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Place of Bones

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“I shall never forget it--that and the night I spent under the yew tree. There’s terrible evil in the world.”

Fiver, “For El-ahrairah to Cry”

 

Place of Bones

 

To Fiver’s starving, feverish mind, the rain held suspended in midair. Mist, thick as death. Cruel as illness, as rocky wilderness with no holes; cruel as only that slow stalking death can be.

His claws clung to the wet earth. He might be thrown off at any minute.

It was no good, pushing through as if he could bump into sense. It had been only the warren rabbits at first; mist pouring thick from their mouths with every word they lied. But now his own companions, too weary to question and too eager to fear, were breathing it out in great billowing staggering sighs. And Hazel--

This would not be the last time Hazel refused to hear him, Fiver knew, and that alone gave him hope that they might yet stumble clear.

Clean air. A moment’s pity for his clouded mind.

Hills, high in remembered sun light, rose and held him. The air would be fresh there. He would see all that must be revealed, now, before the strange, glinting shadows that mazed the field surrounded him, cut off all escape. The hills rose beneath him, higher, lifting him out from under the heavy clouds.

From a distance that existed somewhere between his body and his mind, Fiver looked up and saw only the great, pitiless sky. In the mist, rabbits were singing like robins, a chorus that swelled to cover choking, dying squeals.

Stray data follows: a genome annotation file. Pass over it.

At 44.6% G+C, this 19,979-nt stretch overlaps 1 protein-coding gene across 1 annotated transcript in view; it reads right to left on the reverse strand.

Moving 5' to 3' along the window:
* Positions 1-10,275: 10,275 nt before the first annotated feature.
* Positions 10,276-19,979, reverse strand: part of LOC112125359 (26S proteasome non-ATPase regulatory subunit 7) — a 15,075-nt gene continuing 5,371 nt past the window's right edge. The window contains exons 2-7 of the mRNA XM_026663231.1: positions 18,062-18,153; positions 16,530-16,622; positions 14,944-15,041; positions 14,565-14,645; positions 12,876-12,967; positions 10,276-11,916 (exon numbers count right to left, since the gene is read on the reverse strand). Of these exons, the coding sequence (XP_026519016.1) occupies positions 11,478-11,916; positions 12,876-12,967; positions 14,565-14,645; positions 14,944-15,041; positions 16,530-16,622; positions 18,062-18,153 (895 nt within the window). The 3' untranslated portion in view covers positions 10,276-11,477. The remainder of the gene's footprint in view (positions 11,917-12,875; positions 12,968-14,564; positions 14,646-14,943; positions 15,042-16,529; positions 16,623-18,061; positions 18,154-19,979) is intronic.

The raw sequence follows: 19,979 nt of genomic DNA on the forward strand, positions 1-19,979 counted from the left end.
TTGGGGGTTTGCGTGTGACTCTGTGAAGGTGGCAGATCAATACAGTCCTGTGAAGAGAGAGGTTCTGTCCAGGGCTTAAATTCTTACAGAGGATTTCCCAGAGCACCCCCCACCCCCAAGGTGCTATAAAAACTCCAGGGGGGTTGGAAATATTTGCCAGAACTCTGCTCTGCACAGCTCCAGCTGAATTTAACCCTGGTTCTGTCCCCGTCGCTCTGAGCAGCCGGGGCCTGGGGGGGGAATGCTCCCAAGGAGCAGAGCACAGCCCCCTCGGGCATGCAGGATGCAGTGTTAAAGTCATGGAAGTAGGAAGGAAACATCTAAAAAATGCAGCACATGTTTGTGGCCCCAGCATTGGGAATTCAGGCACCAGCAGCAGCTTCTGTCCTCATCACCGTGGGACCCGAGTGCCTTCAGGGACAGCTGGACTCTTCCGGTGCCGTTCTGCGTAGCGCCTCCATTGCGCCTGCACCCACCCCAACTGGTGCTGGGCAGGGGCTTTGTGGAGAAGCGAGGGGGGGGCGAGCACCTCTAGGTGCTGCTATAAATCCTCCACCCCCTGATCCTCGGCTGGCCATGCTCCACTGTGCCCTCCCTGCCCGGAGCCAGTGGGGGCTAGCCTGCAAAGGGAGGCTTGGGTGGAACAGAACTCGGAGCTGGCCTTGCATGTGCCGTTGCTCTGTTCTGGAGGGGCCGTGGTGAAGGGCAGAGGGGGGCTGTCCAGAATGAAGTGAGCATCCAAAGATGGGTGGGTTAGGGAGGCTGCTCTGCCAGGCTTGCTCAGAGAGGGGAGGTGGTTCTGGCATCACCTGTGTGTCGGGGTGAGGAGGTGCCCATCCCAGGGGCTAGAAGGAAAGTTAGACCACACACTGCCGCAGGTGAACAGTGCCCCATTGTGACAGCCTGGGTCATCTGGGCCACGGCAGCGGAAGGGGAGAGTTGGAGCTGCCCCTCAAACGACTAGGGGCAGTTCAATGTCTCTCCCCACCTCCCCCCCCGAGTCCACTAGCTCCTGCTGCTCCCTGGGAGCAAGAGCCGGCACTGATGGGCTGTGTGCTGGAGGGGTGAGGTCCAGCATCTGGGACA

He knew that. He must know how, or enough to convince his friends to leave. With reluctance, a feeling like closing his eyes and stopping his ears, leaving his whiskers and blocking his nose, Fiver descended.

Footsteps, slow and heavy, echoed in the fog. Fiver lifted his head with great difficulty, feeling that it was at once too light and too heavy. The sharp, sour scent of smoke reached him and it seemed he would never again breathe clean.

Vision returned to him, slowly. A man. A homba, dead. Slung over his shoulder. A hat pulled low over the man’s eyes. He whistled a tune, something bright and cheerful; a sparrow’s vulgar eulogy for the cat. Fiver couldn’t crouch any more than he was, and couldn’t move to hide. The earth was tilting out from under his claws again.

The man was whistling. So who was it who was laughing?

The footsteps dragged past him, the man seemingly unaware of Fiver. The homba hanging from his gnarled hand was dead, a great hole in the side of its crushed, misshapen head. But its tongue was working, licking at its lips, tasting and lusting for its own drying blood.

Fiver was not so afraid that he couldn’t be moved to pity. Truly, pity may be all that was left to them.

“We keep our secrets, little rabbit,” the homba said then, in its cold dead voice, and Fiver knew it was he who had laughed. His muscles bunched, but there was nowhere to flee; there was no escape without answers. “Mustn’t be greedy. Even you can’t hide in the open, you know.”